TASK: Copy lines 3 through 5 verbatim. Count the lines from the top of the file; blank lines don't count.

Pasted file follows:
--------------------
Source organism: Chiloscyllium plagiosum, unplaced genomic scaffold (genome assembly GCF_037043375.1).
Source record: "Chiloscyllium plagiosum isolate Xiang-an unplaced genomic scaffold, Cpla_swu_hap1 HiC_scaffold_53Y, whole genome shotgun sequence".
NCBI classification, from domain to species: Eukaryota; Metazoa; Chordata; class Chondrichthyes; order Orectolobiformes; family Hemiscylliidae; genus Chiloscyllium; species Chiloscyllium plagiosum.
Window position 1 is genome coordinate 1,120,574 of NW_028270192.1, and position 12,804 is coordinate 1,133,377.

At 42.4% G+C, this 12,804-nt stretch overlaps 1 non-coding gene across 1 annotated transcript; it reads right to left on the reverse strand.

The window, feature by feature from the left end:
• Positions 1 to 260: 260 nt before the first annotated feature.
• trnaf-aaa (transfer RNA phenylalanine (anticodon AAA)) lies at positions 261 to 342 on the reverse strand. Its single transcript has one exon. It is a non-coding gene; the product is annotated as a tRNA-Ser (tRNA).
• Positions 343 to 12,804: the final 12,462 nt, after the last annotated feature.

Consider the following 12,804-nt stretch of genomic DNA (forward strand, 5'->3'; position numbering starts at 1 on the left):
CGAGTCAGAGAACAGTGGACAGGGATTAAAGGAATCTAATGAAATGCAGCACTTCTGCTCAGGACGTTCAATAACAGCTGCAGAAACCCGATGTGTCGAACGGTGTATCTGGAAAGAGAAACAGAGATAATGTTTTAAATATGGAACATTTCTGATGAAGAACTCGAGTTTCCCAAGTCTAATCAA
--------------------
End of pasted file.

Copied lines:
NCBI classification, from domain to species: Eukaryota; Metazoa; Chordata; class Chondrichthyes; order Orectolobiformes; family Hemiscylliidae; genus Chiloscyllium; species Chiloscyllium plagiosum.
Window position 1 is genome coordinate 1,120,574 of NW_028270192.1, and position 12,804 is coordinate 1,133,377.

At 42.4% G+C, this 12,804-nt stretch overlaps 1 non-coding gene across 1 annotated transcript; it reads right to left on the reverse strand.